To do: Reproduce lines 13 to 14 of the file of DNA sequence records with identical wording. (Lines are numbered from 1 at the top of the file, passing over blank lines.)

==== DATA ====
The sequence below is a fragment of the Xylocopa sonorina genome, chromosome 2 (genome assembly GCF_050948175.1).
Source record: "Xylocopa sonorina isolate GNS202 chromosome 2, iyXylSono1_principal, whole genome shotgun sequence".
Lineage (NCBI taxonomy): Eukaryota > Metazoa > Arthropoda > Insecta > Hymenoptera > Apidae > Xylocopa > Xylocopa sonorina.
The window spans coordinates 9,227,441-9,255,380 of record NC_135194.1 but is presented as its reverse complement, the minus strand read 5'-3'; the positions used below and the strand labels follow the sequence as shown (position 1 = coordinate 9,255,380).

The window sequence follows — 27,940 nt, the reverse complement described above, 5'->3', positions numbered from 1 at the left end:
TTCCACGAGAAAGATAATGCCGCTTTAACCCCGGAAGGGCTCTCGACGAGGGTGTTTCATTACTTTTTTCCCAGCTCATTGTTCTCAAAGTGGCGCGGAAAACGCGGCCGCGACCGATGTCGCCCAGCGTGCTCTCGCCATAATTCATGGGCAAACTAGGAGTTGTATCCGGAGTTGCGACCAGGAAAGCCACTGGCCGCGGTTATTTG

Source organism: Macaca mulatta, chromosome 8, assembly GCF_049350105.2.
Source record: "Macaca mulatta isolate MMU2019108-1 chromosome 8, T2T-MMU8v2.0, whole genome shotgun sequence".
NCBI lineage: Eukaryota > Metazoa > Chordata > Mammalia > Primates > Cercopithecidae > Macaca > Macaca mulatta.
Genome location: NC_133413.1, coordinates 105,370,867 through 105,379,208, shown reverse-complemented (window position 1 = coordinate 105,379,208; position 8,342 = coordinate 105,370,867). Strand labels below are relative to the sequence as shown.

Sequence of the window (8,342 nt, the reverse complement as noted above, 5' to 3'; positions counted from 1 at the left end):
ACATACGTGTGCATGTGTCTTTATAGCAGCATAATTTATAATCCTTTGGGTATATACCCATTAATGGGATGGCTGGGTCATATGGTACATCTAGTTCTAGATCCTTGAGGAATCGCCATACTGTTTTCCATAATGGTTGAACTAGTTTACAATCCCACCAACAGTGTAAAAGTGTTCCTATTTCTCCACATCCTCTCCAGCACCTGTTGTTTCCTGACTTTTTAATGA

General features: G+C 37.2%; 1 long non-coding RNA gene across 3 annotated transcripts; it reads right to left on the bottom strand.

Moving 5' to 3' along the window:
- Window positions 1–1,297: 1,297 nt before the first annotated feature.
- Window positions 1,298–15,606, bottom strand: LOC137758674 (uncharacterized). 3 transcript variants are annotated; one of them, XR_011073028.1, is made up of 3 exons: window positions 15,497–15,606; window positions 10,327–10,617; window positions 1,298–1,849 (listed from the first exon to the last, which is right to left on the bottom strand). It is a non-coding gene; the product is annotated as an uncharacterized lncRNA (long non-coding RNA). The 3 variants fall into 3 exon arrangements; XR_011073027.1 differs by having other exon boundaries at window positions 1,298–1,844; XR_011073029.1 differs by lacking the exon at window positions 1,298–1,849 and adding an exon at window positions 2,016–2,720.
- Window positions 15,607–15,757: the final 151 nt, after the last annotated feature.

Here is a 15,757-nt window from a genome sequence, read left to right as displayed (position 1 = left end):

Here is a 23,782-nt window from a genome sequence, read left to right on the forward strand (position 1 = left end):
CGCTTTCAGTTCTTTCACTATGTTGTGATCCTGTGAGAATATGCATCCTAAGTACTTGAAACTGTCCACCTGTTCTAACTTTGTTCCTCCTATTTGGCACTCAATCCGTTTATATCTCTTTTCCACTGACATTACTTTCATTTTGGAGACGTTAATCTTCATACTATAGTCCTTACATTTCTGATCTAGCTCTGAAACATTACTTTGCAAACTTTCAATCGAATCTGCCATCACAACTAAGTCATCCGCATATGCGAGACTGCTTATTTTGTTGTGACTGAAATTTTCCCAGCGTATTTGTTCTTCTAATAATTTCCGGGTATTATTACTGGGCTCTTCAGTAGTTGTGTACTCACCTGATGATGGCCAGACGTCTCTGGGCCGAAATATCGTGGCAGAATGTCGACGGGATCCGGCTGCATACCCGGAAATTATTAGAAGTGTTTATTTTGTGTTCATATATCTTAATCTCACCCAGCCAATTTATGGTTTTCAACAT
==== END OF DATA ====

General features: G+C 37.2%; 1 long non-coding RNA gene across 3 annotated transcripts; it reads right to left on the bottom strand.

Moving 5' to 3' along the window: